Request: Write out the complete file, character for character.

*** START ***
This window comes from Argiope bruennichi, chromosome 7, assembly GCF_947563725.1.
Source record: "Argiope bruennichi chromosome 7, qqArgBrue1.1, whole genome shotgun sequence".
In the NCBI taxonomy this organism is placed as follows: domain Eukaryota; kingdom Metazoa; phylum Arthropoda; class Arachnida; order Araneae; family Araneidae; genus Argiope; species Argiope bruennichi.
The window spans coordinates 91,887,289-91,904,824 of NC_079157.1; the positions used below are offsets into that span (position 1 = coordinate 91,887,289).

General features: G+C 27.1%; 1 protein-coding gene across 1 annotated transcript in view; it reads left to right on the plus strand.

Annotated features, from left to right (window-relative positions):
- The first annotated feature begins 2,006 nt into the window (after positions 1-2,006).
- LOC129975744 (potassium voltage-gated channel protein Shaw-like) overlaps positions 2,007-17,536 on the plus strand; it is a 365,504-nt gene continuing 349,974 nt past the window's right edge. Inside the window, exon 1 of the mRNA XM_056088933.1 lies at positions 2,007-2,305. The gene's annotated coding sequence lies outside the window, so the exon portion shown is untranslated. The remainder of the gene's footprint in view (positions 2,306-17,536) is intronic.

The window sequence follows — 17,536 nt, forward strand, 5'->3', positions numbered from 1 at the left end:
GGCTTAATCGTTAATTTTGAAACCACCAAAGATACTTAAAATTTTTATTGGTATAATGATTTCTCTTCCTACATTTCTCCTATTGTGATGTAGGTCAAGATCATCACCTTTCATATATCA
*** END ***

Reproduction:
This window comes from Argiope bruennichi, chromosome 7, assembly GCF_947563725.1.
Source record: "Argiope bruennichi chromosome 7, qqArgBrue1.1, whole genome shotgun sequence".
In the NCBI taxonomy this organism is placed as follows: domain Eukaryota; kingdom Metazoa; phylum Arthropoda; class Arachnida; order Araneae; family Araneidae; genus Argiope; species Argiope bruennichi.
The window spans coordinates 91,887,289-91,904,824 of NC_079157.1; the positions used below are offsets into that span (position 1 = coordinate 91,887,289).

General features: G+C 27.1%; 1 protein-coding gene across 1 annotated transcript in view; it reads left to right on the plus strand.

Annotated features, from left to right (window-relative positions):
- The first annotated feature begins 2,006 nt into the window (after positions 1-2,006).
- LOC129975744 (potassium voltage-gated channel protein Shaw-like) overlaps positions 2,007-17,536 on the plus strand; it is a 365,504-nt gene continuing 349,974 nt past the window's right edge. Inside the window, exon 1 of the mRNA XM_056088933.1 lies at positions 2,007-2,305. The gene's annotated coding sequence lies outside the window, so the exon portion shown is untranslated. The remainder of the gene's footprint in view (positions 2,306-17,536) is intronic.

The window sequence follows — 17,536 nt, forward strand, 5'->3', positions numbered from 1 at the left end:
GGCTTAATCGTTAATTTTGAAACCACCAAAGATACTTAAAATTTTTATTGGTATAATGATTTCTCTTCCTACATTTCTCCTATTGTGATGTAGGTCAAGATCATCACCTTTCATATATCA